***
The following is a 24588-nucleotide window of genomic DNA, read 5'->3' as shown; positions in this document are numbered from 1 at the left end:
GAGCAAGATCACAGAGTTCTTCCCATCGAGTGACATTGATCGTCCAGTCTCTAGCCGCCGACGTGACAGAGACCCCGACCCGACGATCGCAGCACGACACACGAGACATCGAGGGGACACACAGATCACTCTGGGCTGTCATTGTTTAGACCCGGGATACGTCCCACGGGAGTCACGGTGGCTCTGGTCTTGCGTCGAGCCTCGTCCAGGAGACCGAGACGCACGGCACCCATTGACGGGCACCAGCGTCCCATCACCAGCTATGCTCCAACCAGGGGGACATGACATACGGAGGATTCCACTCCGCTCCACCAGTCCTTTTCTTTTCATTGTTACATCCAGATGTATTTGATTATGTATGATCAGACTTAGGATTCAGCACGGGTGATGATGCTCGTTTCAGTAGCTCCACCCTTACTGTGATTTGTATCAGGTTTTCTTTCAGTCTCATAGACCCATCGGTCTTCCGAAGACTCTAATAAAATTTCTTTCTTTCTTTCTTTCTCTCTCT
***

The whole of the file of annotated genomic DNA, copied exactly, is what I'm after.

The following is a 24588-nucleotide window of genomic DNA, read 5'->3' as shown; positions in this document are numbered from 1 at the left end:
GAGCAAGATCACAGAGTTCTTCCCATCGAGTGACATTGATCGTCCAGTCTCTAGCCGCCGACGTGACAGAGACCCCGACCCGACGATCGCAGCACGACACACGAGACATCGAGGGGACACACAGATCACTCTGGGCTGTCATTGTTTAGACCCGGGATACGTCCCACGGGAGTCACGGTGGCTCTGGTCTTGCGTCGAGCCTCGTCCAGGAGACCGAGACGCACGGCACCCATTGACGGGCACCAGCGTCCCATCACCAGCTATGCTCCAACCAGGGGGACATGACATACGGAGGATTCCACTCCGCTCCACCAGTCCTTTTCTTTTCATTGTTACATCCAGATGTATTTGATTATGTATGATCAGACTTAGGATTCAGCACGGGTGATGATGCTCGTTTCAGTAGCTCCACCCTTACTGTGATTTGTATCAGGTTTTCTTTCAGTCTCATAGACCCATCGGTCTTCCGAAGACTCTAATAAAATTTCTTTCTTTCTTTCTTTCTCTCTCT